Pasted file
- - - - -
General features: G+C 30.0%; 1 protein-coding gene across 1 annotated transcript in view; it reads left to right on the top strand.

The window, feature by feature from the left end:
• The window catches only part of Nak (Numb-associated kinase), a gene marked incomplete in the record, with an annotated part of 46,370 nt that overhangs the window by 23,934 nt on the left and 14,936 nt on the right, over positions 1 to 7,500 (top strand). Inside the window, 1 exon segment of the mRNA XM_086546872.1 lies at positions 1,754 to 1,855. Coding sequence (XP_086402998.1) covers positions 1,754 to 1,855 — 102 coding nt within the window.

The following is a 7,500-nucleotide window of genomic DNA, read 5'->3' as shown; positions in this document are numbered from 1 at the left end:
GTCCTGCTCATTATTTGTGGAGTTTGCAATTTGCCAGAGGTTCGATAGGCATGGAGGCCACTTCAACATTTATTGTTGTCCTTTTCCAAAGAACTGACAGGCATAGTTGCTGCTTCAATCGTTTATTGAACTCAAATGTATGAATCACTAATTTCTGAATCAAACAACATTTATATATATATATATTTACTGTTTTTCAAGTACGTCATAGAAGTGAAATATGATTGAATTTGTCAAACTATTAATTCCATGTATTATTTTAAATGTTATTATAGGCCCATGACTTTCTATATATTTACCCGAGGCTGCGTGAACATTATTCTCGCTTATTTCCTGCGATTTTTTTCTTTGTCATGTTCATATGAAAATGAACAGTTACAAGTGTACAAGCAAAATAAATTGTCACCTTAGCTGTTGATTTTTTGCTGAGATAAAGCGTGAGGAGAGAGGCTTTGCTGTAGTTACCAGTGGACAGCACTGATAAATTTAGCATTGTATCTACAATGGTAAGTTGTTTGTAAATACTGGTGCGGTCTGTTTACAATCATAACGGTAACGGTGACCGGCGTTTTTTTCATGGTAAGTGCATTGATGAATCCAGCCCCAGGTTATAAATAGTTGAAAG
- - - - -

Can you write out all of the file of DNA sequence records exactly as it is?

General features: G+C 30.0%; 1 protein-coding gene across 1 annotated transcript in view; it reads left to right on the top strand.

The window, feature by feature from the left end:
• The window catches only part of Nak (Numb-associated kinase), a gene marked incomplete in the record, with an annotated part of 46,370 nt that overhangs the window by 23,934 nt on the left and 14,936 nt on the right, over positions 1 to 7,500 (top strand). Inside the window, 1 exon segment of the mRNA XM_086546872.1 lies at positions 1,754 to 1,855. Coding sequence (XP_086402998.1) covers positions 1,754 to 1,855 — 102 coding nt within the window.

The following is a 7,500-nucleotide window of genomic DNA, read 5'->3' as shown; positions in this document are numbered from 1 at the left end:
GTCCTGCTCATTATTTGTGGAGTTTGCAATTTGCCAGAGGTTCGATAGGCATGGAGGCCACTTCAACATTTATTGTTGTCCTTTTCCAAAGAACTGACAGGCATAGTTGCTGCTTCAATCGTTTATTGAACTCAAATGTATGAATCACTAATTTCTGAATCAAACAACATTTATATATATATATATTTACTGTTTTTCAAGTACGTCATAGAAGTGAAATATGATTGAATTTGTCAAACTATTAATTCCATGTATTATTTTAAATGTTATTATAGGCCCATGACTTTCTATATATTTACCCGAGGCTGCGTGAACATTATTCTCGCTTATTTCCTGCGATTTTTTTCTTTGTCATGTTCATATGAAAATGAACAGTTACAAGTGTACAAGCAAAATAAATTGTCACCTTAGCTGTTGATTTTTTGCTGAGATAAAGCGTGAGGAGAGAGGCTTTGCTGTAGTTACCAGTGGACAGCACTGATAAATTTAGCATTGTATCTACAATGGTAAGTTGTTTGTAAATACTGGTGCGGTCTGTTTACAATCATAACGGTAACGGTGACCGGCGTTTTTTTCATGGTAAGTGCATTGATGAATCCAGCCCCAGGTTATAAATAGTTGAAAG